var tcs = new TaskCompletionSource<SplashForm>();

    // Show the form in a new thread.          
    _splashThread = new Thread(() =>
    {
        var splashForm = new SplashForm();       

        tcs.SetResult(_splashForm);

        // Create a new message pump on this thread (started from ShowSplash).       
        Application.Run(splashForm);
    });

    _splashThread.IsBackground = true;            
    _splashThread.Start();        
}    

this would allow you to remove the static modifier from CloseSplash:

// Close the splash (Loading...) screen.
public void CloseSplash()    
{        
    // Need to call on the thread that launched this splash.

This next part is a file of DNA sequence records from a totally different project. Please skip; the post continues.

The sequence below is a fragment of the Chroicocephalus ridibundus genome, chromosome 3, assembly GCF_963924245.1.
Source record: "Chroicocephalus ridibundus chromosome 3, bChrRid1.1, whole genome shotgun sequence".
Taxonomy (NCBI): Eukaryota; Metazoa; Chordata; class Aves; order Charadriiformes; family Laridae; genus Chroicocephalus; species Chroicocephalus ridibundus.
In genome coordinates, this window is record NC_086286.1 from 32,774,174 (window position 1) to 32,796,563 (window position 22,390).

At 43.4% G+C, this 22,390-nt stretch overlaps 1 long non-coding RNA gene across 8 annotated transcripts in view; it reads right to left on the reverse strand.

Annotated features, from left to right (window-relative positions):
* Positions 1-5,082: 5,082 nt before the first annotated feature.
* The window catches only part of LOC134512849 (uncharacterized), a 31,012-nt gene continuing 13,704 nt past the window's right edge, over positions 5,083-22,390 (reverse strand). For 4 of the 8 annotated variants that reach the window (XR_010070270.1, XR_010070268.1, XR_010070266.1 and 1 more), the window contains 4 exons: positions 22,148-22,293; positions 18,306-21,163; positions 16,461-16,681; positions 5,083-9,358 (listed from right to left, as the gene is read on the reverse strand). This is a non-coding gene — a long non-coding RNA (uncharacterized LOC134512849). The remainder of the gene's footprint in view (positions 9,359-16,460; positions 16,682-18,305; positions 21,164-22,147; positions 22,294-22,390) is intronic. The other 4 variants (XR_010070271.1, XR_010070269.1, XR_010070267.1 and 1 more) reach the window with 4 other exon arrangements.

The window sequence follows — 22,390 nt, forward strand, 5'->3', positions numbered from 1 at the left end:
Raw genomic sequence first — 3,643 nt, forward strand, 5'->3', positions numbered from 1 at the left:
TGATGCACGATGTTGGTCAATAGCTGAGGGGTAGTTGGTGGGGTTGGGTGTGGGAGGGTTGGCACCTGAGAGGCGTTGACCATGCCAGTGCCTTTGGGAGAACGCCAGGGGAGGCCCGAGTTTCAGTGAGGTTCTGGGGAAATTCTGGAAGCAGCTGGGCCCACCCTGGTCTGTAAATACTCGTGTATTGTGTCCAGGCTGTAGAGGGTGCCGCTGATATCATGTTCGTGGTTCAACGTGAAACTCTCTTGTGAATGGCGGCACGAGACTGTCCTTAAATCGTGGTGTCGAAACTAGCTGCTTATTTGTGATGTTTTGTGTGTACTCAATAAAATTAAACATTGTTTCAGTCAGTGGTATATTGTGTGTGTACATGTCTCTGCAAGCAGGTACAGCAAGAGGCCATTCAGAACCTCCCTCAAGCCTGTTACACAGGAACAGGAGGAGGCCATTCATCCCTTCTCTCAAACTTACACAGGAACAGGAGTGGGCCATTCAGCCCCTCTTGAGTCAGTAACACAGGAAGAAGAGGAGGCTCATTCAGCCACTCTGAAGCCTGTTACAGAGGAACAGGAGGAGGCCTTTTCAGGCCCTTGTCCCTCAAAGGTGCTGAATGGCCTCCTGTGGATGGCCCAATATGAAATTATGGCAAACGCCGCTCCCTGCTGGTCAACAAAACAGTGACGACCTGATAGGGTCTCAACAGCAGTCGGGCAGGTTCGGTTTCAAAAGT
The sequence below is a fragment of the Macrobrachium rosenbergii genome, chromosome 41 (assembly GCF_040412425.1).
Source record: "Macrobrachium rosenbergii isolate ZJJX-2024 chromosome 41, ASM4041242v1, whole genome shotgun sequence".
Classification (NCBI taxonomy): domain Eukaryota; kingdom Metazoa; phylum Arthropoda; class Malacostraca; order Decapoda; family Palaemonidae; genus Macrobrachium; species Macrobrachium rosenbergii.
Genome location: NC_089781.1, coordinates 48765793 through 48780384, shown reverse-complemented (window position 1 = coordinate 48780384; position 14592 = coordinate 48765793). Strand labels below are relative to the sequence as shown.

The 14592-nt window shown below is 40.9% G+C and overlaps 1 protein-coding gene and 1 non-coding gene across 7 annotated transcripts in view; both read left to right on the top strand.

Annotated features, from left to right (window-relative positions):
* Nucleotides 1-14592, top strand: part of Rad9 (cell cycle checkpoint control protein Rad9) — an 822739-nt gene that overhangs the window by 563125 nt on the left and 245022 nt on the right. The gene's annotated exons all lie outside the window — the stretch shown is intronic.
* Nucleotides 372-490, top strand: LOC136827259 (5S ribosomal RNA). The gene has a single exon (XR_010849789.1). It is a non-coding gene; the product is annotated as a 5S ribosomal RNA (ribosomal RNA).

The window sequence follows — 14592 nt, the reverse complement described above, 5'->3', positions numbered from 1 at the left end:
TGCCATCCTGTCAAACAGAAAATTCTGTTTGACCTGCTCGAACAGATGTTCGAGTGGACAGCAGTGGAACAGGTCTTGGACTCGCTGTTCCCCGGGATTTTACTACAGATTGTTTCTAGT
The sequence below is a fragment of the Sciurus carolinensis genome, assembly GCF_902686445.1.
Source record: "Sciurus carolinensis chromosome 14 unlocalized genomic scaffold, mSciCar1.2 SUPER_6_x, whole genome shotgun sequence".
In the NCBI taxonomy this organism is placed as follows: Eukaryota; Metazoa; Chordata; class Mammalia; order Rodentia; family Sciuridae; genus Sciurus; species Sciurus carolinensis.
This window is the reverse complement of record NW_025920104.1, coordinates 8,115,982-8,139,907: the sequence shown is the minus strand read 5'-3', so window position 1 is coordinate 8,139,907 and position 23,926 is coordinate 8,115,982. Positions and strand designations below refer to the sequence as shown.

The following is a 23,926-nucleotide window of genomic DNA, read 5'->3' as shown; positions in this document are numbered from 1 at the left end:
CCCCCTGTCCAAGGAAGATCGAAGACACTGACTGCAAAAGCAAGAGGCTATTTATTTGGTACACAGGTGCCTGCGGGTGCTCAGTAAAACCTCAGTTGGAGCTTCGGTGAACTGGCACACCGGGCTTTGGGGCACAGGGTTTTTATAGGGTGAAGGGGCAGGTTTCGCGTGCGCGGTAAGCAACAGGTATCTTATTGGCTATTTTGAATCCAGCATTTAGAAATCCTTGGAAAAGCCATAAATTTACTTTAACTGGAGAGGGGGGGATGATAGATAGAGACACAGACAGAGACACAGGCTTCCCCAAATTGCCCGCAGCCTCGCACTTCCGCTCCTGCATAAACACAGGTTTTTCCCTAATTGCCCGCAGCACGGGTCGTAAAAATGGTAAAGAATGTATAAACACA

if (this.InvokeRequired)            
        this.Invoke(new MethodInvoker(CloseSplash));        
    else            
        Application.ExitThread();    
}

May be used like this:

var form = await SplashForm.ShowSplash();
form.CloseSplash();
share|improve this answer
    
I like this. Thanks for your time. –  Killercam Mar 8 '13 at 17:02
    
Note that SetResult may execute synchronously and you might get strange behaviour, depending on what you do after the await you might not hit the Application.Run line when you think you should. If in doubt, load off SetResult on a separate Task (with Task.Run). –  Daniel C. Weber Mar 8 '13 at 17:07
    
@bluesman You got my attention with your comment. Care to explain a little bit more? –  Joel May 3 '13 at 15:54
    
@Joel Check my previous question: stackoverflow.com/questions/12693046/… –  Daniel C. Weber May 6 '13 at 6:32
    
Good to know! Thanks! –  Joel May 6 '13 at 11:09